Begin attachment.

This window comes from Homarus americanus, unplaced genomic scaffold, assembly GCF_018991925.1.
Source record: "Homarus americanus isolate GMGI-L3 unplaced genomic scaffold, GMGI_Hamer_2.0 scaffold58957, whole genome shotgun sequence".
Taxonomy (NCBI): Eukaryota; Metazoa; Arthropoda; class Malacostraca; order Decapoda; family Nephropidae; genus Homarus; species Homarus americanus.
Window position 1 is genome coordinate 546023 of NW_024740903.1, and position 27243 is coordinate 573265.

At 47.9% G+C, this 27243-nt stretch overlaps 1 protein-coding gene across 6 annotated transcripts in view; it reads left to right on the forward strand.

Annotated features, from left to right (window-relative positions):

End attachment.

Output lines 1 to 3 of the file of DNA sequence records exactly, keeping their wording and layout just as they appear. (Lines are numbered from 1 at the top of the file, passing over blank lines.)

This window comes from Homarus americanus, unplaced genomic scaffold, assembly GCF_018991925.1.
Source record: "Homarus americanus isolate GMGI-L3 unplaced genomic scaffold, GMGI_Hamer_2.0 scaffold58957, whole genome shotgun sequence".
Taxonomy (NCBI): Eukaryota; Metazoa; Arthropoda; class Malacostraca; order Decapoda; family Nephropidae; genus Homarus; species Homarus americanus.